Meet the Member: Linda McKnight, Photographer

 In Blog, Member Highlights

With Rock Creek Sports Club membership number #100, Linda McKnight jokes that she was a member here before the club was even built — “when it was just some guy in a trailer in the parking lot.” Fast forward many years later… Linda says never misses Rachel’s Spin Class or Hannah’s Yoga Class, and when the weather no longer allows her to get in her favorite outdoor activities — biking, hiking and kayaking — you can also find her in our boot camps and dance classes! Linda is also the resident artist at the Club’s neighboring restaurant The Daily Dish, where her photographs will be on display until the end of September.

Now let’s get to know her a little bit!

RC: How long have you been interested in photography, and how did you get your start?

LM: I have actually been photographing since someone gave me a Brownie camera at the age of 10. Professionally, I have been working as a graphic designer with photographs for over two decades. I was a book designer at the Smithsonian Institution Press, Time Life Books, and National Geographic. I have designed photography books for those three institutions as well as for the Library of Congress, Harry N. Abrams, and Harper Collins. The past 7 or 8 years, I have primarily been designing wayside exhibits for various National Parks around the country. Here is my professional website, that shows some of the work that I just mentioned:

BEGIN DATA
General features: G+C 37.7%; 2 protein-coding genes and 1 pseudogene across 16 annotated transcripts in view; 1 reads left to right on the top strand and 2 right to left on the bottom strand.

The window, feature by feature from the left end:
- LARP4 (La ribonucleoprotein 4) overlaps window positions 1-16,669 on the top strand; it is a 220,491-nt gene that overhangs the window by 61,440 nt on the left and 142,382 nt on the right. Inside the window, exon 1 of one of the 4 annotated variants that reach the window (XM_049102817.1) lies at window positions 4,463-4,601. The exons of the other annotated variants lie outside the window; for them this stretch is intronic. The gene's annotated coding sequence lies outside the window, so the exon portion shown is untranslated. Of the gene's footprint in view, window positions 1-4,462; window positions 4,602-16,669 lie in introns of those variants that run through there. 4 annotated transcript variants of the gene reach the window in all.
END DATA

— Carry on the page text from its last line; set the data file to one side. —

RC: Tell us about your latest work.

LM: This past year I have been experimenting with high dynamic range photography. This process involves taking 3 shots for every image — one underexposed, one overexposed and one in the middle. Then all 3 files are combined to create an image that both holds details in the shadows and holds clouds and colors in the sky. Ansel Adams used to control his images in the darkroom, now we have software. (Below) are two images that show how the technique allows one to hold onto the details in the shadows and the clouds in the sky.

RC: What inspires you?

LM: Being outside in nature is where I feel most alive — especially during the transition from winter into spring. There is a tremendous shift in energy from the non-movement of the cold months to the incredible burst of growth that happens in the spring. In between the two seasons is the transition time of faint color on the trees—pink, green, orange, red mixed in with still sleeping grays— as beautiful as autumn, but much more subtle. One time another photographer and I traced the seasons of Rock Creek and created a calendar. We started at a natural spring in Laytonsville, MD in a snowstorm in January (this is the beginning of Rock Creek) and followed the creek during the seasons; ending up across from the Kennedy Center in December, where Rock Creek empties into the Potomac River.

Linda’s photographs are also for sale on her website: The photographs are available in several sizes and are custom made Chroma prints on archival paper, signed and printed in an edition of only 10 prints.

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